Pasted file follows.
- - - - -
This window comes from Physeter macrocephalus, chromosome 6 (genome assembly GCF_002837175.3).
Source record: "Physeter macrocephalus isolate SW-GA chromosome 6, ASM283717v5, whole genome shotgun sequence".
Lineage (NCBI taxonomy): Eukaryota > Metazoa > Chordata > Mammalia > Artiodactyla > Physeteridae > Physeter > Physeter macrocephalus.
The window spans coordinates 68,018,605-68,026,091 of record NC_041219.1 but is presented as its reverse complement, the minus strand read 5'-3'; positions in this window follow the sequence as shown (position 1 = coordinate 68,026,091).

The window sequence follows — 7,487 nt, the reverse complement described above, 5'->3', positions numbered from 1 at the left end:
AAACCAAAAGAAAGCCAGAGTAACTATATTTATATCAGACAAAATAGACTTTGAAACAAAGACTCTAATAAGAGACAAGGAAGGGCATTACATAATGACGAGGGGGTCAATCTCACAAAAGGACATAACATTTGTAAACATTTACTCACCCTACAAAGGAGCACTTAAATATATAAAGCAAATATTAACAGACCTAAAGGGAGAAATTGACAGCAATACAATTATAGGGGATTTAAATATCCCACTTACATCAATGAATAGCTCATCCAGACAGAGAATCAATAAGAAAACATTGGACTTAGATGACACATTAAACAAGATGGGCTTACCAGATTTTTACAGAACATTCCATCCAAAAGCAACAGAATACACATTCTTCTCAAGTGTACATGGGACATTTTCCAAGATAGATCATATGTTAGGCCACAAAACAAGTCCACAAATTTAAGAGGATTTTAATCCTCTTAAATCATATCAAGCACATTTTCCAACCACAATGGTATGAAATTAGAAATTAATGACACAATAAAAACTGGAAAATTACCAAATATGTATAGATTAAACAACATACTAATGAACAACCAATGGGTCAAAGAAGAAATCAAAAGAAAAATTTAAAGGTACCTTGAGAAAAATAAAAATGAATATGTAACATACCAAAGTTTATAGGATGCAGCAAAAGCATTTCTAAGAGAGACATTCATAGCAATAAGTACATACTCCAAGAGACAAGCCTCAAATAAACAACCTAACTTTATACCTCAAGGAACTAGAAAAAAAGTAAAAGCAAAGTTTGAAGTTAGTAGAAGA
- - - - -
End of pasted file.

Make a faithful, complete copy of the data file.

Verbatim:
This window comes from Physeter macrocephalus, chromosome 6 (genome assembly GCF_002837175.3).
Source record: "Physeter macrocephalus isolate SW-GA chromosome 6, ASM283717v5, whole genome shotgun sequence".
Lineage (NCBI taxonomy): Eukaryota > Metazoa > Chordata > Mammalia > Artiodactyla > Physeteridae > Physeter > Physeter macrocephalus.
The window spans coordinates 68,018,605-68,026,091 of record NC_041219.1 but is presented as its reverse complement, the minus strand read 5'-3'; positions in this window follow the sequence as shown (position 1 = coordinate 68,026,091).

The window sequence follows — 7,487 nt, the reverse complement described above, 5'->3', positions numbered from 1 at the left end:
AAACCAAAAGAAAGCCAGAGTAACTATATTTATATCAGACAAAATAGACTTTGAAACAAAGACTCTAATAAGAGACAAGGAAGGGCATTACATAATGACGAGGGGGTCAATCTCACAAAAGGACATAACATTTGTAAACATTTACTCACCCTACAAAGGAGCACTTAAATATATAAAGCAAATATTAACAGACCTAAAGGGAGAAATTGACAGCAATACAATTATAGGGGATTTAAATATCCCACTTACATCAATGAATAGCTCATCCAGACAGAGAATCAATAAGAAAACATTGGACTTAGATGACACATTAAACAAGATGGGCTTACCAGATTTTTACAGAACATTCCATCCAAAAGCAACAGAATACACATTCTTCTCAAGTGTACATGGGACATTTTCCAAGATAGATCATATGTTAGGCCACAAAACAAGTCCACAAATTTAAGAGGATTTTAATCCTCTTAAATCATATCAAGCACATTTTCCAACCACAATGGTATGAAATTAGAAATTAATGACACAATAAAAACTGGAAAATTACCAAATATGTATAGATTAAACAACATACTAATGAACAACCAATGGGTCAAAGAAGAAATCAAAAGAAAAATTTAAAGGTACCTTGAGAAAAATAAAAATGAATATGTAACATACCAAAGTTTATAGGATGCAGCAAAAGCATTTCTAAGAGAGACATTCATAGCAATAAGTACATACTCCAAGAGACAAGCCTCAAATAAACAACCTAACTTTATACCTCAAGGAACTAGAAAAAAAGTAAAAGCAAAGTTTGAAGTTAGTAGAAGA